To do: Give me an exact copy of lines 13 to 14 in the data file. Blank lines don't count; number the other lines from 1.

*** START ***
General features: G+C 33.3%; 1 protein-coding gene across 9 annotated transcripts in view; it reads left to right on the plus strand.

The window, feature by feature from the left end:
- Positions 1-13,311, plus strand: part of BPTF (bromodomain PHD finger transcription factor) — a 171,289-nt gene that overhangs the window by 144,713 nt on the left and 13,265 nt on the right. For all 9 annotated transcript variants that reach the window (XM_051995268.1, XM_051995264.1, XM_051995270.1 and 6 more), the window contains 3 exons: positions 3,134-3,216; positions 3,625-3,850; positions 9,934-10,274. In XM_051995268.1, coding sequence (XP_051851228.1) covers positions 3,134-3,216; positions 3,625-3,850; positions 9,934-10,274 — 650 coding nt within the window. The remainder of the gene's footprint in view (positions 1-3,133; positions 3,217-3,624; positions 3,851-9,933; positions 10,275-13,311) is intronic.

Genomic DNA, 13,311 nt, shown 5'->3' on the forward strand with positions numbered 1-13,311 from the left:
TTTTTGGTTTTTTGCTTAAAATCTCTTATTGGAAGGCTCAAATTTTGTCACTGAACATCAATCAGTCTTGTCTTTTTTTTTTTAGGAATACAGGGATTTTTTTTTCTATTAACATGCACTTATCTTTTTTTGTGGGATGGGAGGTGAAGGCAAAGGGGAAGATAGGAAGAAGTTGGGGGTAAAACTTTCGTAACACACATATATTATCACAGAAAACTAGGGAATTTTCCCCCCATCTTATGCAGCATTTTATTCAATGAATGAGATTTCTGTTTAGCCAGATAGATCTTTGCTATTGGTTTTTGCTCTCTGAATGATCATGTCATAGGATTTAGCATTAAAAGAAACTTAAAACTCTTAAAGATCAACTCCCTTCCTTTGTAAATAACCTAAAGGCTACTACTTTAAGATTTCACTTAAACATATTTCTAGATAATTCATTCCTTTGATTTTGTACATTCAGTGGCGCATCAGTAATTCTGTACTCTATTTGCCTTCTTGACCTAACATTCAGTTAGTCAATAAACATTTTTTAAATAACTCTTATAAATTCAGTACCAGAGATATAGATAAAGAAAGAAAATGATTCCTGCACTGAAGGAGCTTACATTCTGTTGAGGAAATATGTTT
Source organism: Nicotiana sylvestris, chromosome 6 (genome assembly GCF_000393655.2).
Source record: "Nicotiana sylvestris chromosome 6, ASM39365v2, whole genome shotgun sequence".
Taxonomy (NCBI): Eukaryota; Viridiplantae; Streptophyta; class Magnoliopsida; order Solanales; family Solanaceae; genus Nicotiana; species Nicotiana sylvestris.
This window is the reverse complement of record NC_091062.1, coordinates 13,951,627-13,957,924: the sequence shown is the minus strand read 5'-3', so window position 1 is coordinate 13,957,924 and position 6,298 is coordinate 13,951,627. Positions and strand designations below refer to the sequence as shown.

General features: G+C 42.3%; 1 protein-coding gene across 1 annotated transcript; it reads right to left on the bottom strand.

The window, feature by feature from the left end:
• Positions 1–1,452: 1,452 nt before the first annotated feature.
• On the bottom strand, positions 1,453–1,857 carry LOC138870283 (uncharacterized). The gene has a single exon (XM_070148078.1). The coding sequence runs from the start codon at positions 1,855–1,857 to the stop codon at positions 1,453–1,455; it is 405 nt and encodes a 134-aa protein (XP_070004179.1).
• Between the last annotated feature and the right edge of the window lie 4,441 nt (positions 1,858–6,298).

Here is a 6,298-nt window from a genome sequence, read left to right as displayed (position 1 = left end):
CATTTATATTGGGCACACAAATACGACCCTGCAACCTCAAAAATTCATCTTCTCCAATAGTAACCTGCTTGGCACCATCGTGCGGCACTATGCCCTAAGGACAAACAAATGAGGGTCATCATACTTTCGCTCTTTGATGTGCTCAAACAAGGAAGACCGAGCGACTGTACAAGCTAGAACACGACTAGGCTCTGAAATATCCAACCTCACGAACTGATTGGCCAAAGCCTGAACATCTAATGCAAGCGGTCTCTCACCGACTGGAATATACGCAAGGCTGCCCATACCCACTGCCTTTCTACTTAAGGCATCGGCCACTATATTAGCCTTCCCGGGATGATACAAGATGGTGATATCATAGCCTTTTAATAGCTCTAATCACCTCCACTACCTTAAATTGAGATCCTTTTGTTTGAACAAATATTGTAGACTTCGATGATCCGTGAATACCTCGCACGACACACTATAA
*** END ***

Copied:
• On the bottom strand, positions 1,453–1,857 carry LOC138870283 (uncharacterized). The gene has a single exon (XM_070148078.1). The coding sequence runs from the start codon at positions 1,855–1,857 to the stop codon at positions 1,453–1,455; it is 405 nt and encodes a 134-aa protein (XP_070004179.1).
• Between the last annotated feature and the right edge of the window lie 4,441 nt (positions 1,858–6,298).